Table 1: Distribution of children according to age and gender

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Table 2: Distribution of children based on mean dmft in various BMI-for-age categories

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[Table 3] shows the comparison between nutritional status and dmft. There was a negative correlation between nutritional status and dmft (r = −0.023, P =0.665), and this relation was not of statistically significant.
Table 3: Pearson correlation analysis between BMI and dmft

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[Table 4] shows the distribution of children based on BMI and early childhood caries. Of the 350 children, 178 had simple ECC and 172 had severe ECC. Of the 178 simple ECC children, 40 (22.4%) were underweight, 128 (71.9%) were normal, 7 (3.9%) were overweight, and 3 (1.6%) were obese. Of the 172 severe ECC children, 50 (29%) were underweight, 113 (65.6%) were normal, 4 (2.3%) were overweight, and 5 (2.9%) were obese. There was no statistical significant difference between ECC and BMI-for-age categories (P =0.353).
Table 4: Distribution of children based on BMI to ECC

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   Discussion Top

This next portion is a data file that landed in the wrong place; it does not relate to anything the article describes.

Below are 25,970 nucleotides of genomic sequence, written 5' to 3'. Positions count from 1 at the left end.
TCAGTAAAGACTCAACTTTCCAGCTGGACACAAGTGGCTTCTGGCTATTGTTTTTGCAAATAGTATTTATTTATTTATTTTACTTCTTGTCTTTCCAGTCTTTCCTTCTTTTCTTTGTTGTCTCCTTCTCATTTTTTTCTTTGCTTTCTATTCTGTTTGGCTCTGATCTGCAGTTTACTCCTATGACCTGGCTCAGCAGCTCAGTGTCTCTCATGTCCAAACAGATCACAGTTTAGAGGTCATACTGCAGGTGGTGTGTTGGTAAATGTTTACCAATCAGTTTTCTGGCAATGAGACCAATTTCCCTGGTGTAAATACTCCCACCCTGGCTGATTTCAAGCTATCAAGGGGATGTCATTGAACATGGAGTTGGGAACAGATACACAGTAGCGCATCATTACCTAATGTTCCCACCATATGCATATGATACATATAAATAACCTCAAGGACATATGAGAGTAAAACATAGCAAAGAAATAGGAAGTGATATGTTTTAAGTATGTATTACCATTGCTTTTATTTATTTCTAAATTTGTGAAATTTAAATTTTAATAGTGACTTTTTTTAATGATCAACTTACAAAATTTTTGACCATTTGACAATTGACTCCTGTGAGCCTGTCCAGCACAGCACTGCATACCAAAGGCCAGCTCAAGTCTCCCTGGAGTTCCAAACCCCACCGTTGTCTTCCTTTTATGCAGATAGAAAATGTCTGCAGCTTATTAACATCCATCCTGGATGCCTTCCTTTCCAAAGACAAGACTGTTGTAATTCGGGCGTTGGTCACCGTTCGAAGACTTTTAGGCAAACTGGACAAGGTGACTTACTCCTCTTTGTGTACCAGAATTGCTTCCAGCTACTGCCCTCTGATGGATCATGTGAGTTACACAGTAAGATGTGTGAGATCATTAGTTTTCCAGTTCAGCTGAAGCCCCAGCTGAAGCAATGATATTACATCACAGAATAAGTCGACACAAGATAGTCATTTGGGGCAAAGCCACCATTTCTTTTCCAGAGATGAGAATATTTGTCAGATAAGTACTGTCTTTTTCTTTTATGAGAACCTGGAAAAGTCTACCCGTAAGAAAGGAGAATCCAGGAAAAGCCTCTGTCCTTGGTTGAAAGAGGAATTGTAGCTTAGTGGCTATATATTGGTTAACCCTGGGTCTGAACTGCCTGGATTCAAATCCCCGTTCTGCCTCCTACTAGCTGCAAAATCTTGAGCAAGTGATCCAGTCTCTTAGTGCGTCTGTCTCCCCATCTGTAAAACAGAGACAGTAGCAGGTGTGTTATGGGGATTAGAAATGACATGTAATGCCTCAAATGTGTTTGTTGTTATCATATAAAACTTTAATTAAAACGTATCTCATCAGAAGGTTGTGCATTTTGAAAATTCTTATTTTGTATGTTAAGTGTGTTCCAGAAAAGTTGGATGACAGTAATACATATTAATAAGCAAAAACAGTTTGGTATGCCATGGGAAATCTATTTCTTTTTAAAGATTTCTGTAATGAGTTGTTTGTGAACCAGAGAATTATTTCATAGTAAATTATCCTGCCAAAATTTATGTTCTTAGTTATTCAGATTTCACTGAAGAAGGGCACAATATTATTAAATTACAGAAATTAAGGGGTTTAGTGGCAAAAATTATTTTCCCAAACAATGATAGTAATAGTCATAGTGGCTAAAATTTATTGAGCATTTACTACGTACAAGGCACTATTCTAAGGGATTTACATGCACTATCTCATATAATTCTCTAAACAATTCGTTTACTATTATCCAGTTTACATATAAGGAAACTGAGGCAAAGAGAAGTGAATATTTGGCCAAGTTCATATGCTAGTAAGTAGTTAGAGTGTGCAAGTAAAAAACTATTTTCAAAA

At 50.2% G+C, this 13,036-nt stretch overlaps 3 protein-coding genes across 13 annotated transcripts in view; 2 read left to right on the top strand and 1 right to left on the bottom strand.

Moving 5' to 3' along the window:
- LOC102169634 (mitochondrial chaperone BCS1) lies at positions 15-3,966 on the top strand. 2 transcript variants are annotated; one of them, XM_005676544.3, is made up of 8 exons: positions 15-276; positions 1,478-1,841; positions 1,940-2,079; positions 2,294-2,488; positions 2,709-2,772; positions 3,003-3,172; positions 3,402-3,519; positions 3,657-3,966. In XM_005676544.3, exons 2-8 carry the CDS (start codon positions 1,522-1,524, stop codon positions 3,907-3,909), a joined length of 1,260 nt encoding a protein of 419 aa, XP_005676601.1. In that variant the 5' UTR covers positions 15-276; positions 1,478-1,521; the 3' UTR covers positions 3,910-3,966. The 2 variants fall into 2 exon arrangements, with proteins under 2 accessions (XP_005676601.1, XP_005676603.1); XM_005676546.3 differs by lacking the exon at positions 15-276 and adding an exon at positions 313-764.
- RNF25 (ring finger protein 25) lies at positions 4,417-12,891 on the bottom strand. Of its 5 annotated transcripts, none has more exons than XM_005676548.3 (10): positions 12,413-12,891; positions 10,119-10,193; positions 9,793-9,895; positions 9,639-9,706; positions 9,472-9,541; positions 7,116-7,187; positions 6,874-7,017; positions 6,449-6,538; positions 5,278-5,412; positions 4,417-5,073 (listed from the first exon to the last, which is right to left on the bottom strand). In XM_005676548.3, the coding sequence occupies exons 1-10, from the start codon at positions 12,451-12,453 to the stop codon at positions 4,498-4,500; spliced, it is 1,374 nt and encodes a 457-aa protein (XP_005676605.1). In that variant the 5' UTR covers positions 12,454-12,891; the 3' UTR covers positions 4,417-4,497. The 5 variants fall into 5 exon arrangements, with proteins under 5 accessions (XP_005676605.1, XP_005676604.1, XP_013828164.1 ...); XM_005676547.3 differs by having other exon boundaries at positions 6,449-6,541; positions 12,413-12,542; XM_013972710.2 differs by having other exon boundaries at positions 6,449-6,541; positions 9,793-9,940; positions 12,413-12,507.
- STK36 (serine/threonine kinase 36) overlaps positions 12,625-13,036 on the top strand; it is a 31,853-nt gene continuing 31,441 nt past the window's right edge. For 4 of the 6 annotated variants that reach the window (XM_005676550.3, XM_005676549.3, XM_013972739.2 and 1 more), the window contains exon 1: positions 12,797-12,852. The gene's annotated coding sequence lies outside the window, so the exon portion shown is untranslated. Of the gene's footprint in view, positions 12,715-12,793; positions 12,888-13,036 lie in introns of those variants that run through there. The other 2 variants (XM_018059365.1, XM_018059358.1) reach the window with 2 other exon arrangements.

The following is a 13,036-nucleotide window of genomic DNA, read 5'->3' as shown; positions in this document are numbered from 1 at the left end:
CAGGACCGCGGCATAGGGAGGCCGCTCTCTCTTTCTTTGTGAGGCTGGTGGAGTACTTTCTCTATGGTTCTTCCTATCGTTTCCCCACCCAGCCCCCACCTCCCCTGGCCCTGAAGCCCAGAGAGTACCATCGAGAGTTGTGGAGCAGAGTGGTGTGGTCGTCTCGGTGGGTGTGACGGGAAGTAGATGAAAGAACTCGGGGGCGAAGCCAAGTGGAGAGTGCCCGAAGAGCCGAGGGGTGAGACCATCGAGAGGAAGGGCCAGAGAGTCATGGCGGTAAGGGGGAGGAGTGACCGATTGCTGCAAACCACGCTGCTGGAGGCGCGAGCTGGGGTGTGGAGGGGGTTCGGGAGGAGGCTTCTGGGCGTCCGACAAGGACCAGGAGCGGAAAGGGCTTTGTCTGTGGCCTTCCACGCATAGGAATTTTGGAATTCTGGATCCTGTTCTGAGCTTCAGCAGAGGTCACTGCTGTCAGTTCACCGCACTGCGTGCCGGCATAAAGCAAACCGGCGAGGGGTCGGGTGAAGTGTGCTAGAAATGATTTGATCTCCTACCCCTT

The present study was undertaken to assess the association between nutritional status and EC in 3–6-year-old children. The mean dmft was slightly higher in the underweight category (4.9 ± 4.0) compared to the normal and obese category, which indicates that underweight children were more prone to dental caries, which is in accordance with the studies done by Prasanth et al.[8] and Parkar et al.[9] This might be because the children might have chronic nutritional stress due to poor economic status and lack of awareness regarding oral and general health. Contradictory to this result, Sharma and Hegde [10] and Willershausen et al.[11] showed that high BMI was associated with dental caries in primary school children.

The results of this study revealed that maximum number of participants had normal BMI for age (69%), which was in accordance with the studies done by Ahmed et al.[12] and Sudhakar et al.[13] However, in contrast with the study conducted by Narang et al.[14] and Koksal et al.[15] who reported that maximum number of children were underweight, which might be due to the social class difference among children and study setting done in schools (Public and private). In the present study, there was no significant association between BMI for age (i.e. either in normal, underweight, overweight, and obese category) and ECC, which was similar to the studies done by Chen et al.[16] and Sheller et al.[17] In severe early childhood caries, the BMI percentiles had no correlation with dmft or pulp involvement of teeth in 2–5-year-old children.